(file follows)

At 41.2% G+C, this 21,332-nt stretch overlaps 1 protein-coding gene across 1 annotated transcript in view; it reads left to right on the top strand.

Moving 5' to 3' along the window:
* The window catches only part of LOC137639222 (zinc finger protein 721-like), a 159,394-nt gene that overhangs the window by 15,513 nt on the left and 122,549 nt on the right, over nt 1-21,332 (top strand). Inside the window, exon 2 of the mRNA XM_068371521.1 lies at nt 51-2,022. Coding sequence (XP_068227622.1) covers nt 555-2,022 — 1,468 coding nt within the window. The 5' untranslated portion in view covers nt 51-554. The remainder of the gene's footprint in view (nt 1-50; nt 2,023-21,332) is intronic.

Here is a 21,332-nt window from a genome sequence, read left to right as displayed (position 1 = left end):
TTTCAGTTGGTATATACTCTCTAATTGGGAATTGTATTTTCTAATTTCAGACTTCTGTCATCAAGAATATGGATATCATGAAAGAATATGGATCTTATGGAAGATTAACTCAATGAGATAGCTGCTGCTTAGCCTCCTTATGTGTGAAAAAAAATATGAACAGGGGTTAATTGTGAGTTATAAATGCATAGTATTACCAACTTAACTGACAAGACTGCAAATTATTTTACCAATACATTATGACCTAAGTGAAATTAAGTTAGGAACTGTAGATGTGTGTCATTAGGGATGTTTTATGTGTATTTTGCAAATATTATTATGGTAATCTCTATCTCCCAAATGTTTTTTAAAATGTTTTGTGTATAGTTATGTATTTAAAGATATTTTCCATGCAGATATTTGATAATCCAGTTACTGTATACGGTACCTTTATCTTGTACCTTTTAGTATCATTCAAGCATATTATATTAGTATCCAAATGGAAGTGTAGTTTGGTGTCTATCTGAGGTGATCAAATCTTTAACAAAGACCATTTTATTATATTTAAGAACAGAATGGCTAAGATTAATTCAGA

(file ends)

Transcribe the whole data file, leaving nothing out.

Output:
At 41.2% G+C, this 21,332-nt stretch overlaps 1 protein-coding gene across 1 annotated transcript in view; it reads left to right on the top strand.

Moving 5' to 3' along the window:
* The window catches only part of LOC137639222 (zinc finger protein 721-like), a 159,394-nt gene that overhangs the window by 15,513 nt on the left and 122,549 nt on the right, over nt 1-21,332 (top strand). Inside the window, exon 2 of the mRNA XM_068371521.1 lies at nt 51-2,022. Coding sequence (XP_068227622.1) covers nt 555-2,022 — 1,468 coding nt within the window. The 5' untranslated portion in view covers nt 51-554. The remainder of the gene's footprint in view (nt 1-50; nt 2,023-21,332) is intronic.

Here is a 21,332-nt window from a genome sequence, read left to right as displayed (position 1 = left end):
TTTCAGTTGGTATATACTCTCTAATTGGGAATTGTATTTTCTAATTTCAGACTTCTGTCATCAAGAATATGGATATCATGAAAGAATATGGATCTTATGGAAGATTAACTCAATGAGATAGCTGCTGCTTAGCCTCCTTATGTGTGAAAAAAAATATGAACAGGGGTTAATTGTGAGTTATAAATGCATAGTATTACCAACTTAACTGACAAGACTGCAAATTATTTTACCAATACATTATGACCTAAGTGAAATTAAGTTAGGAACTGTAGATGTGTGTCATTAGGGATGTTTTATGTGTATTTTGCAAATATTATTATGGTAATCTCTATCTCCCAAATGTTTTTTAAAATGTTTTGTGTATAGTTATGTATTTAAAGATATTTTCCATGCAGATATTTGATAATCCAGTTACTGTATACGGTACCTTTATCTTGTACCTTTTAGTATCATTCAAGCATATTATATTAGTATCCAAATGGAAGTGTAGTTTGGTGTCTATCTGAGGTGATCAAATCTTTAACAAAGACCATTTTATTATATTTAAGAACAGAATGGCTAAGATTAATTCAGA